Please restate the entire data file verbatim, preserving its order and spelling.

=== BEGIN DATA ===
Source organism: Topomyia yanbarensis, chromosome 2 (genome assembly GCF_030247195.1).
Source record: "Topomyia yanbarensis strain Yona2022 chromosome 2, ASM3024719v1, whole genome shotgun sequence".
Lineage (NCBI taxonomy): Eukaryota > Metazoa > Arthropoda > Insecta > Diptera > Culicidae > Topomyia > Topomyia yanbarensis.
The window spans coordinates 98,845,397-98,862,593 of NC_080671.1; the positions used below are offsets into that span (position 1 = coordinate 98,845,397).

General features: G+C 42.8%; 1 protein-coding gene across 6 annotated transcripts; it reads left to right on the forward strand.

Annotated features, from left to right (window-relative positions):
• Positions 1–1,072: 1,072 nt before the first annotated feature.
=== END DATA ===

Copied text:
Source organism: Topomyia yanbarensis, chromosome 2 (genome assembly GCF_030247195.1).
Source record: "Topomyia yanbarensis strain Yona2022 chromosome 2, ASM3024719v1, whole genome shotgun sequence".
Lineage (NCBI taxonomy): Eukaryota > Metazoa > Arthropoda > Insecta > Diptera > Culicidae > Topomyia > Topomyia yanbarensis.
The window spans coordinates 98,845,397-98,862,593 of NC_080671.1; the positions used below are offsets into that span (position 1 = coordinate 98,845,397).

General features: G+C 42.8%; 1 protein-coding gene across 6 annotated transcripts; it reads left to right on the forward strand.

Annotated features, from left to right (window-relative positions):
• Positions 1–1,072: 1,072 nt before the first annotated feature.